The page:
My first video game love was Pokemon.
I played both Pokemon Blue and Pokemon Yellow first, and my strategy for the first generation games was pretty basic. For Brock’s first gym, if you didn’t have Squirtle or Bulbasaur on your team, either you catch a Nidoran and level it up to learn Double Kick, or you catch a Caterpie then evolve it to a Butterfree that can use Confusion. The rest is easy. This is only vivid to me because of multiple playthroughs and the sharpness of memory only childhood can give you. Like I said, first love.
I remember filling a piggy bank with coins and small bills to pay half the price of a Pokemon Ruby cartridge. Sure, my dad paid for the rest of it but it was the first thing I seriously saved up for. Its reboot, Omega Ruby, was the first video game I bought with a salary.
At one point in college I got into competitive Pokemon battling through pokemonshowdown.com, where I learned about strategy and training specific stats. There’s a lot of math. I know the game has evolved because its audience found new ways to complicate it. My friends look at me weird whenever I talk about stuff related to competitive Pokemon battling like IV training or EV training, but Cole Sprouse does it, so you’re not allowed to think it’s weird anymore.
The 7th generation of games, Pokemon Sun and Moon, were released late 2016 partly in celebration of the franchise’s 20 years of existence. Very few cornerstones of popular culture make it to two decades of relevance. The Simpsons is one. The 7th generation of games, what it did was, it took the conventions of the previous games’ tropes and conventions — the eight gym leaders, the rival trainer, the criminal boss — and kinda turned them on their heads. The gym leaders became captains and kahunas, the rival trainer became a nice dude, and the criminal boss was a juvenile, street-level goon. There’s way too much for me to get into without completely losing myself in alienating jargon. But to put it simply, the new games were designed in such a way that it referenced a lot of what came before. Its history. It knew its audience had aged.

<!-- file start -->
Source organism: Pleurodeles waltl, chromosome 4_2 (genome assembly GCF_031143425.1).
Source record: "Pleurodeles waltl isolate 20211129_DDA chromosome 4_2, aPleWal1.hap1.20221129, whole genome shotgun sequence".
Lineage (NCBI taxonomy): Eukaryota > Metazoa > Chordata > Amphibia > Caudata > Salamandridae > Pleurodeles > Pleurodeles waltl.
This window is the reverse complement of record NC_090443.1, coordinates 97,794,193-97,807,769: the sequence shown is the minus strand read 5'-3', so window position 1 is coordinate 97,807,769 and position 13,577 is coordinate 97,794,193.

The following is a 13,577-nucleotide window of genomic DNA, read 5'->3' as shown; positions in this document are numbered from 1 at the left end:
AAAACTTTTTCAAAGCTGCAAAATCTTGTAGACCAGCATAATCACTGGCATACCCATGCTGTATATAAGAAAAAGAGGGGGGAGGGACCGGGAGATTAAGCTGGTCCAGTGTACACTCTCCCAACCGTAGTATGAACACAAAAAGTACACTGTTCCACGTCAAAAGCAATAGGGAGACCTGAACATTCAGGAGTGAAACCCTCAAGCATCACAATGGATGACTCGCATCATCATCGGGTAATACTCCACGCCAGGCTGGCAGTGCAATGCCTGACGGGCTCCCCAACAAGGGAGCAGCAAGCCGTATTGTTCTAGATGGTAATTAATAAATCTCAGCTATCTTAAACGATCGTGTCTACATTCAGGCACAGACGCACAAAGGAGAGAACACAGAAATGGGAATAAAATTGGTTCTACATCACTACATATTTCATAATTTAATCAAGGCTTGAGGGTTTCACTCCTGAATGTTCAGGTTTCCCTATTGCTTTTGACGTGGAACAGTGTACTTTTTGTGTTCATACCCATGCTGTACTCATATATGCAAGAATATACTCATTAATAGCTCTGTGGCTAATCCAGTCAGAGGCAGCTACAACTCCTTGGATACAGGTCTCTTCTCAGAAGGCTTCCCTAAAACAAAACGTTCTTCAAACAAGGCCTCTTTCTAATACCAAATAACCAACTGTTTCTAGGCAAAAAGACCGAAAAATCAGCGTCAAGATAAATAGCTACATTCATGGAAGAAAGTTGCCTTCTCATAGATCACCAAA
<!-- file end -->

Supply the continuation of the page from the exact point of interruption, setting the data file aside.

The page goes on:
I’m pretty sure this isn’t the case with just Pokemon — other games are being treated to an audience that analyzes and intellectualizes its entertainment. Gamers who were into Street Fighter or Tekken now have actual video essays to study. Eric Barone grew up with Harvest Moon, then he made Stardew Valley! He met the creator! What a time to be alive, guys. We’re fortunate enough to live in a time in which games are now more or less accepted as an art form, but it’s more than that. It’s always a surreal experience when you realize how deeply the entertainment you grew up with grappling-hooked itself into your life and psyche.
This fan-made commercial for the new games sums it up pretty well for me. “You evolved, so did we.” Pokemon as a game matured along with its audience. It’s been with me longer for any person not related to me by blood. We spent a life together.